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Land-based Safety Exercises (Perfect for Seahorses and older)

In our last blog, we talked about the importance of getting your child to be comfortable with water on their face and all the fun games you could play to inspire them to fully submerge. While putting one's face under water remains the prerequisite to front floating, you can start practicing some crucial water safety skills at home even if your child is not fully submerging just yet.

We know, we know – being in your living room is nothing like being in the pool– still, practicing certain movements over and over again builds the crucial muscle memory. For example, developing an instinct to “grip and hold” for safety can be practiced and reinforced on dry land. Thus, in this blog, we will present three fun at-home exercises that can greatly contribute to expanding your child's toolbox of safety skills. Let's dive in!

The exercises are presented by Louise and Mike in the video below and you can find the full write up on all of them further down. These exercises can be performed even with much younger children, but they will simply need more of your guidance.

1. Peek-a-boo!

Although it might appear silly, this exercise is in fact quite essential in developing a child’s reflex to identify the closest space of safety. In case of an accident where a child might unintentionally fall into a pool, a child might have the tendency to simply keep swimming forward. However, the most accessible edge is usually the one right behind a child; this is why, “looking back” is an essential safety tool.

The activity consists of you placing a stuffed animal at a (coffee) table behind a child and asking them to keep their eyes closed. Then, ask them to play peek-a-boo with the toy! The child will open their eyes and look back. At this time, they can perform tiger arms to show they are swimming to the toy and then grip to the table or they can crawl to the toy if they are not walking yer. Even if a child is not ‘hanging’ off the table, the exercise is still worthwhile! As they grip, they will move across the edge of the table until they reach a point where you might have placed another stuffed animal. We call this move “monkey-monkey” at Red Whale. After reaching the second animal, they can give them a hug and play with them. You can repeat this exercise as many times as your child finds it entertaining!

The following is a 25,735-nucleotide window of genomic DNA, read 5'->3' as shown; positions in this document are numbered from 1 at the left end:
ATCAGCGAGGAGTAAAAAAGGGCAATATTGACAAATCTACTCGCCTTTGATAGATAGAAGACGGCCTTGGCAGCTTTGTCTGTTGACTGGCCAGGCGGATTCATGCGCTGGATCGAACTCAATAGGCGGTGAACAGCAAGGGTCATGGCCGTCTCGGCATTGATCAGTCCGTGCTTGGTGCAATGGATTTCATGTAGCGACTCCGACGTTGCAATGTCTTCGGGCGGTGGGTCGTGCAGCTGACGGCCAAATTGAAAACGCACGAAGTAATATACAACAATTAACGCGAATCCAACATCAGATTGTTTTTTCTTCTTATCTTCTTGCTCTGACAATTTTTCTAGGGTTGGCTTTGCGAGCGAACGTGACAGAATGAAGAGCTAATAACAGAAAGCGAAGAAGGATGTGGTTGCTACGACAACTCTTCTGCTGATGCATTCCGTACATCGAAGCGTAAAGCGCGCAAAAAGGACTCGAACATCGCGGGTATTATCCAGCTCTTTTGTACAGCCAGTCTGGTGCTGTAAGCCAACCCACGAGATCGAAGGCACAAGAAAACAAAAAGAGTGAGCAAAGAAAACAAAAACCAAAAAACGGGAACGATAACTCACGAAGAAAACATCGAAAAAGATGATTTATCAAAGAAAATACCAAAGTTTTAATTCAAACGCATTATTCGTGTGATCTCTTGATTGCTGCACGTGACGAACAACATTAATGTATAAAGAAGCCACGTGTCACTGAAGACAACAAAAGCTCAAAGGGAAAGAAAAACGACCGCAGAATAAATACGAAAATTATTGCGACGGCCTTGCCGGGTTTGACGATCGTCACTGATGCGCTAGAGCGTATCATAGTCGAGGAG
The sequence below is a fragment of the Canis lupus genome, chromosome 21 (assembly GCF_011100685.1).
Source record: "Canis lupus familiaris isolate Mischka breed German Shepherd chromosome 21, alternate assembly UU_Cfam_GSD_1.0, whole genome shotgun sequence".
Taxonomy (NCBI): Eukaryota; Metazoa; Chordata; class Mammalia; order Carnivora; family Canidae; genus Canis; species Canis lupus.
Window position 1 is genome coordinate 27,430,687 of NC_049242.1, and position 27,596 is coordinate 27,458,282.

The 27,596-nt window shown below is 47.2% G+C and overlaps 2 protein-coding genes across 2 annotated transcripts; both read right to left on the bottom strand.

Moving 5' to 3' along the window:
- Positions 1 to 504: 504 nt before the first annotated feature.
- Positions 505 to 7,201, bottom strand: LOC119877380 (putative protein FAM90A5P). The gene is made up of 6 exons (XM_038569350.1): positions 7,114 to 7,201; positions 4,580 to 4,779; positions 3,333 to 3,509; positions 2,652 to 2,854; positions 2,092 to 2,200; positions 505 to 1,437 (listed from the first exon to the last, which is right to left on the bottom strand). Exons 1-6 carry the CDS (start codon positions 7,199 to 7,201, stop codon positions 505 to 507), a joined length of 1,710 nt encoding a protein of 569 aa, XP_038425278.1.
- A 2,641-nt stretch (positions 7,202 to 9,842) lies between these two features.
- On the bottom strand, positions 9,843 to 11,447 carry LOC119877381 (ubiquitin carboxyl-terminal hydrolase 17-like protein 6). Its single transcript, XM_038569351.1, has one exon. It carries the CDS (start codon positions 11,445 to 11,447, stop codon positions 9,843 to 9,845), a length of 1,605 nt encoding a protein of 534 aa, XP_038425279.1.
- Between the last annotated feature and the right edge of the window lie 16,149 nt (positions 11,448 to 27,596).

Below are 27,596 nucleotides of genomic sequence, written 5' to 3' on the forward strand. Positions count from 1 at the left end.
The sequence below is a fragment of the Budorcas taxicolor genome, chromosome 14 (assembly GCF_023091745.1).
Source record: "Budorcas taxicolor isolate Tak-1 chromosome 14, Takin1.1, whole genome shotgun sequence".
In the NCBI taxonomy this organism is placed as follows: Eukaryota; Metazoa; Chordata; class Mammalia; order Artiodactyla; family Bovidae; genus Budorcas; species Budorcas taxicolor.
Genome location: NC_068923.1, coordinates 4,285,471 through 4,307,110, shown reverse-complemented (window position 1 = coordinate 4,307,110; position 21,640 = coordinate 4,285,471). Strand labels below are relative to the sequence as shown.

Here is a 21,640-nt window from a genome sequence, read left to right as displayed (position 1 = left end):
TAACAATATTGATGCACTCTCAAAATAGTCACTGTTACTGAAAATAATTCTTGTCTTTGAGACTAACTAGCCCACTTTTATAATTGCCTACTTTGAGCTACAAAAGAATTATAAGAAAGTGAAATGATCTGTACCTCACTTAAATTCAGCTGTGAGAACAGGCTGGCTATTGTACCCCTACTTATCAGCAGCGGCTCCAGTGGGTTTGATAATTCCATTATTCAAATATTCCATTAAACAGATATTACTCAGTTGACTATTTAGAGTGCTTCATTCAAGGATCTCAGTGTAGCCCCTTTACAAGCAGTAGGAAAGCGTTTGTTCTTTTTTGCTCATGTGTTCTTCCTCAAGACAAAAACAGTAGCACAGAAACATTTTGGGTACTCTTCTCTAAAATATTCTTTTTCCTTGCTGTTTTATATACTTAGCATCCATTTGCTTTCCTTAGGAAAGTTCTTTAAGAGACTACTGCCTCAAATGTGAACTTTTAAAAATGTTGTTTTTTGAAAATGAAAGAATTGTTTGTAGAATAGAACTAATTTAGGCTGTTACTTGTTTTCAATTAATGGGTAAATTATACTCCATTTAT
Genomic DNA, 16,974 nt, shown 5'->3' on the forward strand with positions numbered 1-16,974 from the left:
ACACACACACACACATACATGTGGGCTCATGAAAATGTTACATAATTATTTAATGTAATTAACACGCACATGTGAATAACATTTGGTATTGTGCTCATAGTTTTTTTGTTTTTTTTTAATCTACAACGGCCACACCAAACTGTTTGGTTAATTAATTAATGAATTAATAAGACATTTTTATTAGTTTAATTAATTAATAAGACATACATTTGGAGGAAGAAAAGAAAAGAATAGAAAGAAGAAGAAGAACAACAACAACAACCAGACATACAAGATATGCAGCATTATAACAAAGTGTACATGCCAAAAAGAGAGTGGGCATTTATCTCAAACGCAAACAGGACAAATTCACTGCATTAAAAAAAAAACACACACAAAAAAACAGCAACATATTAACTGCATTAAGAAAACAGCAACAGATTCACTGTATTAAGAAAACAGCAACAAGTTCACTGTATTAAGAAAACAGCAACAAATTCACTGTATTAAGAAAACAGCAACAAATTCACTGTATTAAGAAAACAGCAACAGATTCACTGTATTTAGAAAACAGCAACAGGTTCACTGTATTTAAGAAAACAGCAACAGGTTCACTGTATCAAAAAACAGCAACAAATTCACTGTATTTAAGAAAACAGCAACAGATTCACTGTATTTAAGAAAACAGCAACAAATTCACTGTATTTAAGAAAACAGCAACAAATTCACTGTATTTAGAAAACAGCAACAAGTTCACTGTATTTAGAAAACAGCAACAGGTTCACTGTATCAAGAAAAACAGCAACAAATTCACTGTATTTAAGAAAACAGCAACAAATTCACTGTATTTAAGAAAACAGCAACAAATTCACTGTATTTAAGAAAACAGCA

2. Elbow-elbow, knee-knee

Gripping to the edge of the pool (or to a parent’s shirt) is an important instinct a child should have. Moreover, they would then ideally be able to get out of the pool all on their own as well. Hoisting themselves up might be challenging for a child, which is why practicing the elbow-elbow, knee-knee technique is so helpful.

The set up could be a couch or a low table with some cushions. For safety reasons, have one parent on each side of the child. The child will then place one elbow on the cushions, followed by the other; they will then prop the tummy up on the cushion and lastly put up their knees one at a time. At this point a child can stand up on the ‘edge of the pool’.

3. Roll over

Remembering to look back for safety, grip the edge of the pool and get out of the pool are the holy grail of water safety exercises. However, how a child gets to the edge of the pool (even if it does not appear that far) is paramount.

The easiest position to float in is the starfish position – with a child fully relaxed on their back with both their arms and legs extended and spread out next to their body. This position is so central to water safety because a child can hold it the longest – it involves them having their face out of the water and breathing continuously.

**NB: A face out of the water does not mean head out of the water. On the contrary, for a child to float well, their ears need to be in the water, their chin pointed up (looking at the ceiling) and they need to have a tolerance of having a few water droplets on their face.

To get to the starfish on the back, a child will practice roll over. At home, this simply involves your child starting off on the tummy – you can help manipulate their legs so that they are kicking. Then, on a signal, they should roll over and take the position of a starfish. Remind them to take a deep breath in and then they can roll over to their tummy, where they can again perform tiger or pizza arms. Doing a few of these is a great way to get your child used to the roll over movement in the water.

We hope you find these exercises exciting to try out with your child! We are always happy to hear from, so if you happen to try these out, let us know what you think by sending us an email!


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